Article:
WITH JON KYL, DULL DOESN'T MEAN HARMLESS

Here are some things you ought to know about Congressman Jon Kyl, that passionless and aloof candidate of the Republican ultraright, before you vote to send him to the United States Senate.

Kyl represents everything that is detestable about the current political state of affairs in Washington, D.C. Like his fellow congressman and pal Newt Gingrich, and Rush Limbaugh, the portly political commentator, Kyl is a sanctimonious hypocrite.

Here is a congressman who has spent every day of his time in Washington stretching out his hand for political donations, ever anxious to sell still another piece of himself.

And no member of Congress in modern times has ever positioned himself so firmly against issues vital to women. Kyl has spent most of his career voting against the funding of research for a cure for breast cancer.

If Kyl had his way, Congress would spend billions for war machinery and congressional salary increases, but not one red cent to help women afflicted by cancer.

This is the man who spent years as a lobbyist for shopping centers and then announced upon declaring for office that he felt a calling from God.

Men like Kyl have their priorities. His were funds for defense. To him, this was infinitely more important than breast cancer.

But, then again, defense contractors had plenty of money to donate to Kyl's campaign. Women's groups seeking help for cancer research did not have the money to line Kyl's pockets.

This seems obscene. It is exactly that. But he has gotten away with it nicely. Only when you closely examine Kyl's voting record do you see what an enemy of the people he really has been.

There is a reason Kyl has gotten away with this. The man is so bland and uninteresting on a personal level that few pay attention to him. Do you ever recall a single witty or arresting public statement attributed to Kyl?

Did you ever wonder what moral and ethical price Kyl was willing to pay to get elected? Allow me to relate this almost unbelievable, yet telling, anecdote.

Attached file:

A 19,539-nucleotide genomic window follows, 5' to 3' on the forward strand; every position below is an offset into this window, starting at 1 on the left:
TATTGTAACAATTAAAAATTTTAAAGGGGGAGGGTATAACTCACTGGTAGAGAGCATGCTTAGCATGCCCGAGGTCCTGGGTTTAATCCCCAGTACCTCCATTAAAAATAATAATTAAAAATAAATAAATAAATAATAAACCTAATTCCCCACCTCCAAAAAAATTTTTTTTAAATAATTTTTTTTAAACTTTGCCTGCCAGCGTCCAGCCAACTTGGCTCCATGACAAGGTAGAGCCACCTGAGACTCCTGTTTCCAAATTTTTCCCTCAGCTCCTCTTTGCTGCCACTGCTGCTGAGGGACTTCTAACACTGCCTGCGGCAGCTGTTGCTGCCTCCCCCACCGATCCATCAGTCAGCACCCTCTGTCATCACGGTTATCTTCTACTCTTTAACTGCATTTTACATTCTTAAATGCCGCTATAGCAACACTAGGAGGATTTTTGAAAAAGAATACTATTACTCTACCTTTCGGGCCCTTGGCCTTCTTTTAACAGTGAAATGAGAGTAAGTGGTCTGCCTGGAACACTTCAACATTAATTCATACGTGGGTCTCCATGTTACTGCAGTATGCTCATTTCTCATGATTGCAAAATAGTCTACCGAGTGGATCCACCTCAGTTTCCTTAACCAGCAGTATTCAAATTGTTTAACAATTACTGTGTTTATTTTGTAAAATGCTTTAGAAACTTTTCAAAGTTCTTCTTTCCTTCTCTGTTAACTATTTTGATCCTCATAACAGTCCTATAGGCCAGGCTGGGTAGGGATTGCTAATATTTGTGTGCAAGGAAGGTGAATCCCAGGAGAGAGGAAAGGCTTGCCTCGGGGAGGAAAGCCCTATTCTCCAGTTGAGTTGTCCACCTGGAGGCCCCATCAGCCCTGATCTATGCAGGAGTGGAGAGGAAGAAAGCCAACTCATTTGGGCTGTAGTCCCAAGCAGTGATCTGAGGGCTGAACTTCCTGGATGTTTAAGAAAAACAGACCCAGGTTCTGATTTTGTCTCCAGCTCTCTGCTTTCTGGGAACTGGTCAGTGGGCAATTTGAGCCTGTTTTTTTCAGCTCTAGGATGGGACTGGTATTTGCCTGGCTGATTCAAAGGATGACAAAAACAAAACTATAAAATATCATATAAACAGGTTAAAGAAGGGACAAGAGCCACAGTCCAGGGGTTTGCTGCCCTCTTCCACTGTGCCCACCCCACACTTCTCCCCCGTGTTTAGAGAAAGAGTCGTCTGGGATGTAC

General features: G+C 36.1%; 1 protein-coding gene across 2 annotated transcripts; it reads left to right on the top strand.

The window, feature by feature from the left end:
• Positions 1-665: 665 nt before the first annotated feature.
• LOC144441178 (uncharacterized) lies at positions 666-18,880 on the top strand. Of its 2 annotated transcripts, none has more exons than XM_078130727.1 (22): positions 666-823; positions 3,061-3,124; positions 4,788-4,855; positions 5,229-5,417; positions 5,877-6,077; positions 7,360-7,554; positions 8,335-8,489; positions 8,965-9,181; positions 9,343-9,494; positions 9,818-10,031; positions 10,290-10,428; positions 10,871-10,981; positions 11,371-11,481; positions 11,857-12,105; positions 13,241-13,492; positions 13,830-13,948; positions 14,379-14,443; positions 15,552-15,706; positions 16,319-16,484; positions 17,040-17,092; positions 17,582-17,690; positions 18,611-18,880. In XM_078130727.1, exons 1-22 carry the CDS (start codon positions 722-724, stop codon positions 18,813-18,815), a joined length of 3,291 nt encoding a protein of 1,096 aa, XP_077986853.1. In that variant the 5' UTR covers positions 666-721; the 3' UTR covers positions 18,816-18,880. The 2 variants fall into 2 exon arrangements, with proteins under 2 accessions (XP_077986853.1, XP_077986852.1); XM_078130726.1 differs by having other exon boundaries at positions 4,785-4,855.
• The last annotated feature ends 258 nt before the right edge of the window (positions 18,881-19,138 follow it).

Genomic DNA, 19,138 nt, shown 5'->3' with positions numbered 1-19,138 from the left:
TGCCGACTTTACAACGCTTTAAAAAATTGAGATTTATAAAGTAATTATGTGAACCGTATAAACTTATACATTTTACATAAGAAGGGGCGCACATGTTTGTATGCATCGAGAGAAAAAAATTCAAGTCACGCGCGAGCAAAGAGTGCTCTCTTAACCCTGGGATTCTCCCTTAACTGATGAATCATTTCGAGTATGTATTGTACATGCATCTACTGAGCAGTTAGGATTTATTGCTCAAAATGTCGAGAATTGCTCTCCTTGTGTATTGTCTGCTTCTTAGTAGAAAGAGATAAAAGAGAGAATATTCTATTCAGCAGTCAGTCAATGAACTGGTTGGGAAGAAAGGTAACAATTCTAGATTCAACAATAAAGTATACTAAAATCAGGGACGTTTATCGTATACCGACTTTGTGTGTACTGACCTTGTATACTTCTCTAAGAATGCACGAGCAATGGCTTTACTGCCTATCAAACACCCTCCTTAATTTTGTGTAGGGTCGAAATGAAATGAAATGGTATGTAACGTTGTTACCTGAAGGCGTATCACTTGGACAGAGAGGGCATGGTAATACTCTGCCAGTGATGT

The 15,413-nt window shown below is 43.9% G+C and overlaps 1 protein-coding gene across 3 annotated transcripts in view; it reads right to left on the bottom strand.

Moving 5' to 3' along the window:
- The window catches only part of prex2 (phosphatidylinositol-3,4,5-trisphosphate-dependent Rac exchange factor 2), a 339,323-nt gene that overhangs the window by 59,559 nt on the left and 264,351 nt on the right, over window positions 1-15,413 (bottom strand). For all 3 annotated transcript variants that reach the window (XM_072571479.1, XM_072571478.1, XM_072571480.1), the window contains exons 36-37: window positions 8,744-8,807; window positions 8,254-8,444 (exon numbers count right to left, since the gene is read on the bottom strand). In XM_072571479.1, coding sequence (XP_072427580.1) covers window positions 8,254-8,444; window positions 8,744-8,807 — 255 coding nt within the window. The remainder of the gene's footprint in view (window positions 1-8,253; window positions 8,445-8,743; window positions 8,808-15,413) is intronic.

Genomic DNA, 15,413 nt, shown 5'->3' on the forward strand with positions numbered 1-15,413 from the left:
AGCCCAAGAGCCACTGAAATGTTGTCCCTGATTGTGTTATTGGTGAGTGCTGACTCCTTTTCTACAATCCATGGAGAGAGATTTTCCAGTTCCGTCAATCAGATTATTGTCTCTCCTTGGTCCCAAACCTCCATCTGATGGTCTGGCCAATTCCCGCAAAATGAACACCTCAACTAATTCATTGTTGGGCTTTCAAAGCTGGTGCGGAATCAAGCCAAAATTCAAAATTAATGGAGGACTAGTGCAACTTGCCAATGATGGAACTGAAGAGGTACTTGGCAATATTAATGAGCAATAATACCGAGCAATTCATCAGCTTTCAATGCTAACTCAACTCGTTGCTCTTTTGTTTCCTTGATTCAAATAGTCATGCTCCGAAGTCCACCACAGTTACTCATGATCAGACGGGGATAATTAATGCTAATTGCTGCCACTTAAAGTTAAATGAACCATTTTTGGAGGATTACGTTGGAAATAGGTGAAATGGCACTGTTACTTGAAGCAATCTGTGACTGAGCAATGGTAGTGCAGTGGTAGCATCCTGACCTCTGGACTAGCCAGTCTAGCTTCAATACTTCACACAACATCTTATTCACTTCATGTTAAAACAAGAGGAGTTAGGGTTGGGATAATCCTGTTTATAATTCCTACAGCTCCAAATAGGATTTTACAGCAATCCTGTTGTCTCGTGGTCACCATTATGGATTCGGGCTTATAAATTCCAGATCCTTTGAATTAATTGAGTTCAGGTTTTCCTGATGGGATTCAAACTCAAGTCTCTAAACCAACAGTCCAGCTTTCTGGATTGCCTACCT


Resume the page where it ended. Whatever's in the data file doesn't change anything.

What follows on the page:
Kyl spoke in February of this year at the annual Lincoln Day dinner in Yuma. It was a routine speech in which the candidate spoke about the values Abraham Lincoln had given the Republican party.

During the question-and-answer period, a woman stood up to ask:
"Isn't it true that before Lincoln was shot, he was planning on sending all them blacks back to Africa?" The remark was greeted by widespread applause in the hall.

Kyl answered meekly that he had never heard anything like that.
Later, after the meeting, Kyl explained why he hadn't taken a stand upon hearing the racist remark. "It was an ugly thing to say," Kyl admitted, "but what are you going to do? . . . We need her, and those like her, to win." There are some kinds of weak-kneed, sniveling sons of bitches that you don't have to be in order to win election to the Senate or anyplace else.

But what else should we expect from Kyl? Here is a man who has spent his entire adult life fighting against the formation of a single honest opinion in his brain.

From the start, Kyl sold himself in multiple pieces to the hundreds of political action committees and big corporate donors who supported his campaigns.

Kyl came into this race having raised one of the richest war chests of all. He collected $2.3 million from his "closest political friends." Huge chunks have come from defense contractors and the health industry, which has been fighting a death battle with the advocates of President Clinton's health-reform bill.

There are some truths that work themselves to the surface over the years.
Kyl spent four years as an undergrad at the University of Arizona and then went through law school there. He departed from that important period of his life with only a few acquaintances, but none who admits to being a close friend.

One of those who has maintained a friendship with Kyl over the years has been Thomas Kleinschmidt, now the chief judge of the Arizona Court of Appeals. They were young lawyers together at the Phoenix law firm of Jennings, Strouss & Salmon.

Here's the tale Judge Kleinschmidt related to New Times several months ago. Kyl and the judge were hiking in the Grand Canyon in 1966 and heading back up the Kaibab Trail to the South Rim in August heat. They were almost out of water.

"We were young and inexperienced," Judge Kleinschmidt recalled, "and we didn't realize how important fluids were in that kind of heat. I really began to feel dehydrated. I wasn't at all sure I was going to make it. "Suddenly, I looked up and saw that Jon was gone. He had charged ahead and left me there on the trail, with no water." Kleinschmidt has never been able to forget the incident.

"I nearly died that day. No exaggeration. I nearly died out there on that trail." Years later, Judge Kleinschmidt says he realizes Kyl meant him no harm:

"Jon probably believed that it was my responsibility to get myself out of the canyon without anyone's help. Besides, Jon likes to get to the top of the mountain first. No matter what the sacrifice." (Several weeks after New Times reported these events, Kleinschmidt wrote a letter claiming that although Kyl had hiked ahead, there were other people with the judge. The group got water from hikers headed to the bottom.)

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